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Re^2: Refactoring just to refactor?

by Lady_Aleena (Curate)
on Jun 30, 2019 at 02:02 UTC ( #11102137=note: print w/replies, xml ) Need Help??


in reply to Re: Refactoring just to refactor?
in thread Refactoring just to refactor?

Wow! I didn't mean for this thread to rewrite that sub, it was just an example. 8)

  • Doesn't putting return at the beginning of the subroutine make it harder to find? I always return or print at the end of subroutines.
  • I will give the right curly brace alignment some thought. I am happy with the left curly brace alignment, but I am not sure about the right at this time.
  • jwkrahn caught that I used sort before grep here, and I made the change already.
  • At one time I called subroutines without assigning them to variables. For some reason, maybe readability, I stopped doing that and always assign subroutine output to their own variables where applicable.
  • I have been writing for Perl 5.8.8 for so long now that I have not taken time to learn the goodies in later versions of Perl. I think // is in a later version, so I have not used it yet. Also, does it not lead to confusion if the parameter for the subroutine is not named? Will readers of the subroutine know where the parameter is being used?

This is how I write subroutines.

sub name { my $parameter = shift; # or # my ($parameter1, parameter2) = @_; my $end_variable; # ... code to munge the parameter(s) and set end variable... return $end_variable; # or # print $end_variable; }

I do not know why I added .+ to the end of the regex. It doesn't even need the ., the ^[A-Z] would do just as well. I may have been writing other regexen where I needed to search whole strings when I wrote that one.

Many Monks have tried to get me to use various "template" modules. None of them have made any sense to me, even when I tried to use them, they have all lead me to pits of despair. I rolled my own modules for generating HTML for my site that make sense to me. The refactoring for my site for some template module would take months to rewrite. My home rolled template and HTML generation modules are loathed my most, if not all, Monks, but they are what I am comfortable using. I have used them both heavily. I am sure you have seen others banging their heads against that wall before. I try to not bring them up. If you look and then want to yell at me about them, you can open an issue on GitHub to keep it away from here. Too much drama surrounds them already.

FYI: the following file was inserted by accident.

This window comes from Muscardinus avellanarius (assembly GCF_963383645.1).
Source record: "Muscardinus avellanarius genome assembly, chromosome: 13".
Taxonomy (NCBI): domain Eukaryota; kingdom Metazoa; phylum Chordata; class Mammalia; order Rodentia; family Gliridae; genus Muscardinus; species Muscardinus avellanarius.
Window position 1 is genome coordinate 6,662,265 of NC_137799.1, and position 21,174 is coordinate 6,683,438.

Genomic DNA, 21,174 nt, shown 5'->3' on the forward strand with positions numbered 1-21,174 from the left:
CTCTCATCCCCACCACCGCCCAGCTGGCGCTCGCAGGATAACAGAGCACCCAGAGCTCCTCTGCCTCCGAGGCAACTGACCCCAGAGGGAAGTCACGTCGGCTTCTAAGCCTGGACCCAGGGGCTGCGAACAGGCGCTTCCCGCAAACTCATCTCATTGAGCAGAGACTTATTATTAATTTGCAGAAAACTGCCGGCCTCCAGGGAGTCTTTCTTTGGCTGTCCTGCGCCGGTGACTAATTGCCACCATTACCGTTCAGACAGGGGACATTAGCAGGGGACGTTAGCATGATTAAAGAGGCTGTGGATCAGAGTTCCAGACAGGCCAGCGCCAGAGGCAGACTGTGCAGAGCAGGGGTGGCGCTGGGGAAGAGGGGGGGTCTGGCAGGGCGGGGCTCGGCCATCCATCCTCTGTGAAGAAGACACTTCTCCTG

Thank you for the tips!

No matter how hysterical I get, my problems are not time sensitive. So, relax, have a cookie, and a very nice day!
Lady Aleena

Replies are listed 'Best First'.
Re^3: Refactoring just to refactor?
by davido (Cardinal) on Jun 30, 2019 at 03:35 UTC

    I didn't intend to incite drama. :) My suggestions are just my own opinions, and I reserve the right to be outvoted by the prevailing trends, or vetoed by the owner of the code (you).

    I mentioned Perl Best Practices earlier. The book is great but not because it has 256 very good suggestions. No, it has 256 good morsels of food for thought. In the years since it was written some of the ideas took hold, others were shown to take us down a path toward madness, and some are hotly debated. I don't think my advice is any better. :)


    Dave

Re^3: Refactoring just to refactor?
by hippo (Chancellor) on Jun 30, 2019 at 10:31 UTC
    Doesn't putting return at the beginning of the subroutine make it harder to find? I always return or print at the end of subroutines.

    davido's subroutine has only one statement, which is the return. This means that the return is both at the beginning and at the end. Whichever it is perceived to be then becomes a purely philosophical matter for the reader. :-)

    I have been writing for Perl 5.8.8 for so long now that I have not taken time to learn the goodies in later versions of Perl. I think // is in a later version, so I have not used it yet.

    You are correct and the defined-or operator // was introduced in perl 5.10. It is a very useful shorthand and I use it all the time.

    From personal experience I would suggest that you do take time to learn the features introduced in newer perls. Maybe don't bother with anything marked experimental and IMHO stay well away from smartmatch and given/when. The rest is pretty good and if your only reason not to use them is lethargy/inertia then maybe this is the prod that will do it? Of course if you need to support 5.8.8 or earlier for whatever reason then that's fine and you just have to accept you are stuck with that for now.

    It is also worth pointing out that despite its truly excellent backwards compatibility, Perl (including the core modules) does sometimes remove obsolete features or introduce breaking changes, so it pays to keep an eye on those too.

    Also, does it not lead to confusion if the parameter for the subroutine is not named? Will readers of the subroutine know where the parameter is being used?

    This is why we have comments. If you think that another reader (or even yourself in 6 months) will have any confusion, simply comment the code to say "this takes one argument (see 'shift()') which is the directory of files to list and defaults to '.' if absent" and the job is done.

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